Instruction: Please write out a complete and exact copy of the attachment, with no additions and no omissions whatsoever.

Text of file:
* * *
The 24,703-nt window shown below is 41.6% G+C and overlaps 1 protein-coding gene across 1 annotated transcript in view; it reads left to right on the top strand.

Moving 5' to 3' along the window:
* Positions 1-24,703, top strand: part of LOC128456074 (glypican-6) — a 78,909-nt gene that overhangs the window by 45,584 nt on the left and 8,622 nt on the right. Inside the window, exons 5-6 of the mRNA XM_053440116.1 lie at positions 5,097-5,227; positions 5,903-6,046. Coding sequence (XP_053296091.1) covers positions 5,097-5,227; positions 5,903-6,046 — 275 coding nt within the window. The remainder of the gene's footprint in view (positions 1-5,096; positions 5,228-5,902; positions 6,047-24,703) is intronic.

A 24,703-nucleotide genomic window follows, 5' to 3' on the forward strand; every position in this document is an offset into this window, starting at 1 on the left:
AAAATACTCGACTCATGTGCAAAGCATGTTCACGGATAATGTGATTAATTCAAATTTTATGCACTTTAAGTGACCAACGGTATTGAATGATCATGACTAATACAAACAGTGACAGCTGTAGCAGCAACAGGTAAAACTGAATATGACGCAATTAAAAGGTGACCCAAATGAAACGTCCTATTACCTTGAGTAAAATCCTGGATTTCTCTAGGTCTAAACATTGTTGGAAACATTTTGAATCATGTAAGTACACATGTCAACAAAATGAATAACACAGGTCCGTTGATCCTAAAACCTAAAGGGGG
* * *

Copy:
The 24,703-nt window shown below is 41.6% G+C and overlaps 1 protein-coding gene across 1 annotated transcript in view; it reads left to right on the top strand.

Moving 5' to 3' along the window:
* Positions 1-24,703, top strand: part of LOC128456074 (glypican-6) — a 78,909-nt gene that overhangs the window by 45,584 nt on the left and 8,622 nt on the right. Inside the window, exons 5-6 of the mRNA XM_053440116.1 lie at positions 5,097-5,227; positions 5,903-6,046. Coding sequence (XP_053296091.1) covers positions 5,097-5,227; positions 5,903-6,046 — 275 coding nt within the window. The remainder of the gene's footprint in view (positions 1-5,096; positions 5,228-5,902; positions 6,047-24,703) is intronic.

A 24,703-nucleotide genomic window follows, 5' to 3' on the forward strand; every position in this document is an offset into this window, starting at 1 on the left:
AAAATACTCGACTCATGTGCAAAGCATGTTCACGGATAATGTGATTAATTCAAATTTTATGCACTTTAAGTGACCAACGGTATTGAATGATCATGACTAATACAAACAGTGACAGCTGTAGCAGCAACAGGTAAAACTGAATATGACGCAATTAAAAGGTGACCCAAATGAAACGTCCTATTACCTTGAGTAAAATCCTGGATTTCTCTAGGTCTAAACATTGTTGGAAACATTTTGAATCATGTAAGTACACATGTCAACAAAATGAATAACACAGGTCCGTTGATCCTAAAACCTAAAGGGGG